McConnell says Barrett hearings won’t be affected by Senate’s delayed return
The full Senate won’t return to the Capitol until Oct. 19 — two weeks later than planned — after at least three Republicans tested positive for the coronavirus in recent days, Majority Leader Mitch McConnell said Saturday.
But Senate Judiciary Committee confirmation hearings for President Trump’s Supreme Court pick, Judge Amy Coney Barrett, will move forward on schedule, he added.
“The Senate’s floor schedule will not interrupt the thorough, fair and historically supported confirmation process,” McConnell wrote Saturday. “All Republican members of the committee will participate in these important hearings.”
He tweeted he had “another great call” with President Trump on Saturday, one day after the president announced he and first lady Melania Trump had tested positive for the coronavirus. Trump was later taken to Walter Reed Medical Center out of an “abundance of caution” hours later, and was expected to remain there for at least a few days.
“He sounds well and says he’s feeling good. We talked about the people’s business — fighting the pandemic, confirming Judge Barrett, and strengthening the economy for American families. Let’s keep our President & First Lady in our prayers,” McConnell, R-Ky., wrote.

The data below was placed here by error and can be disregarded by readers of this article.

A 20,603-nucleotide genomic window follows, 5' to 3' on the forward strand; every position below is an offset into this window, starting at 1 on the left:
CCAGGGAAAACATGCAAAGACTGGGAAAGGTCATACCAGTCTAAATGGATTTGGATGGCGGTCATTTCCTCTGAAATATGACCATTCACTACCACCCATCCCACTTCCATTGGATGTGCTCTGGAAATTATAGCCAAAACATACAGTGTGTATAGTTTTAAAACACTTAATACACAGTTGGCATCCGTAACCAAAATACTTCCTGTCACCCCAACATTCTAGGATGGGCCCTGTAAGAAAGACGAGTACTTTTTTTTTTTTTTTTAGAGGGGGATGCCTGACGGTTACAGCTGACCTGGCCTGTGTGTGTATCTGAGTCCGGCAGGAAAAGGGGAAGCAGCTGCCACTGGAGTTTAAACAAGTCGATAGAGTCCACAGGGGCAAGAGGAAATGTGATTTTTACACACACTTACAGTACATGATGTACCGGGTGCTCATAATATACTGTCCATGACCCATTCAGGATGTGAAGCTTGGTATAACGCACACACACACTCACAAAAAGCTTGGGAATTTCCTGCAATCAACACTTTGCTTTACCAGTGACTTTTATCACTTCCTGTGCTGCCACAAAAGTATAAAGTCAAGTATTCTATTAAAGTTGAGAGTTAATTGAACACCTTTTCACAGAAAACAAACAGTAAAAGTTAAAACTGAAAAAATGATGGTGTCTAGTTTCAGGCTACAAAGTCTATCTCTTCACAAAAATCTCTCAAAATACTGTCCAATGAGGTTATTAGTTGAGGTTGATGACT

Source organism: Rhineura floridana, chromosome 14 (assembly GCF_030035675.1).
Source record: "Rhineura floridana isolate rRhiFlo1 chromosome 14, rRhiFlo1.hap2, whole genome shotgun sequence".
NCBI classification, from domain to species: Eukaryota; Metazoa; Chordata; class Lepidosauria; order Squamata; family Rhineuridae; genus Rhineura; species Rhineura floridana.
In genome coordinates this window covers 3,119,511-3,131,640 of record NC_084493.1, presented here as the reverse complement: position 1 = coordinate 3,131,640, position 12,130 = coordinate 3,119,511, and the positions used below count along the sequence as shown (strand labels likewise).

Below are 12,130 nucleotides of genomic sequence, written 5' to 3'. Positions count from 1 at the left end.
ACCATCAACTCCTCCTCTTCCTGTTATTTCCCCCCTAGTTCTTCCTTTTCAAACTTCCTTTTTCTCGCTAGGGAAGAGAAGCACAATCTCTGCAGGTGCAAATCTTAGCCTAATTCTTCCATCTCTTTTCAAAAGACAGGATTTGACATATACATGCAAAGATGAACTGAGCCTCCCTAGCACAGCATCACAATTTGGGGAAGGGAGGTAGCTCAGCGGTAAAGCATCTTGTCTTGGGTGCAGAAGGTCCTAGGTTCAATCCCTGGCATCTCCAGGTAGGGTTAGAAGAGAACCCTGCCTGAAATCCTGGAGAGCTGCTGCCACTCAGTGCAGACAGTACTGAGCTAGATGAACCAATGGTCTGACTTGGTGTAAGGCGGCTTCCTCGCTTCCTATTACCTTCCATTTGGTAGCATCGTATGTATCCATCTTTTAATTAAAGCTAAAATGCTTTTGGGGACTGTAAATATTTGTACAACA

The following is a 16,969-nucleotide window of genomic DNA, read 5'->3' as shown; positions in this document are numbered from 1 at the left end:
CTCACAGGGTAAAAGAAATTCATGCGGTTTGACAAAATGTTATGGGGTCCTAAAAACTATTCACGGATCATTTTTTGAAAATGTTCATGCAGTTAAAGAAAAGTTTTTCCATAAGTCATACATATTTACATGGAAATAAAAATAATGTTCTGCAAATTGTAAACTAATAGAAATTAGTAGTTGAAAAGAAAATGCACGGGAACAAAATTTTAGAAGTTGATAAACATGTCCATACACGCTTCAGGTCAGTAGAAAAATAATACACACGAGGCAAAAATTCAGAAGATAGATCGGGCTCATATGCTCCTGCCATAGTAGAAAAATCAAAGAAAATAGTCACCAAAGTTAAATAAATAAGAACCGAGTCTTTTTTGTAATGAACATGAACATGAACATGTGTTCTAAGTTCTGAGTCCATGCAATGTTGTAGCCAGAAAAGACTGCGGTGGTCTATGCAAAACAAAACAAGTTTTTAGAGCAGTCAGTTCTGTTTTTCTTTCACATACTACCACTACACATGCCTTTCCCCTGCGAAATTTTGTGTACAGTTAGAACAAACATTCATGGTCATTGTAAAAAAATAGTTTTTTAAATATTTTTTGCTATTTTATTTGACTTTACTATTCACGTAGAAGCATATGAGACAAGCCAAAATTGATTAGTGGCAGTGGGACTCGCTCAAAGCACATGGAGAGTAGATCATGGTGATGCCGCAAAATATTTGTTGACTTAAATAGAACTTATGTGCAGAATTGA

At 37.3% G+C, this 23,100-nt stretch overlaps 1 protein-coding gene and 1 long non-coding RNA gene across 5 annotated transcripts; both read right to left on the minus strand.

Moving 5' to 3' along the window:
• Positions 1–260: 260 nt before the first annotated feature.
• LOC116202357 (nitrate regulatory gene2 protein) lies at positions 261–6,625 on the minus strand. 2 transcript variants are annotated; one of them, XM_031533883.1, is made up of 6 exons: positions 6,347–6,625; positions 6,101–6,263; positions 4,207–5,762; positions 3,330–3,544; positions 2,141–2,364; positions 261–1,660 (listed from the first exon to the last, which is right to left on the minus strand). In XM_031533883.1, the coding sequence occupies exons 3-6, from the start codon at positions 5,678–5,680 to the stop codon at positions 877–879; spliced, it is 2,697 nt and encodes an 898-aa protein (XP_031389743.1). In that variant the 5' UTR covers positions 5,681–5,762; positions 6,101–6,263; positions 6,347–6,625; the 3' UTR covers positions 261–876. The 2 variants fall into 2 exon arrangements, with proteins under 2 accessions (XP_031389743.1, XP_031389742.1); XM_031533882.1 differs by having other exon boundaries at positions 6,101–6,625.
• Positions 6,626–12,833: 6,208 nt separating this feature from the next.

Sens. Mike Lee, R-Utah, and Thom Tillis, R-N.C., both of the judiciary committee, confirmed they had tested positive Friday.
Another judiciary panel member, Sen. Josh Hawley, R-Mo., tweeted Saturday evening that he had tested negative.
Judiciary Committee Chairman Sen. Lindsey Graham, R-S.C., assured Friday the first hearing for Barrett would happen Oct. 12 as scheduled and said any members of the panel can join remotely if they need to.
On Saturday, Sen. Ron Johnson, R-Wis., became the latest U.S. senator to announce he had tested positive. (Johnson is not a member of the judiciary committee.)
Other Republicans senators said they’re waiting for results.
Numerous GOP lawmakers attended a White House Rose Garden ceremony Sept. 26 where Trump announced Barrett’s nomination.
With at least three Republican senators infected and others awaiting results, McConnell was without a fully working majority of 50 senators. He would need to rely on Vice President Mike Pence to be on hand to break any tie votes.
Minority Leader Sen. Chuck Schumer, D-N.Y., balked at the idea Barrett’s confirmation hearings would go forward.
The Republicans’ “monomaniacal drive to confirm Judge Barrett at all costs needlessly threatens the health and safety of Senators, staff, and all those who work in the Capitol complex,” Schumer said in a statement. He didn’t say Democrats would block the majority leader’s plan, which would require bringing senators back to the Capitol.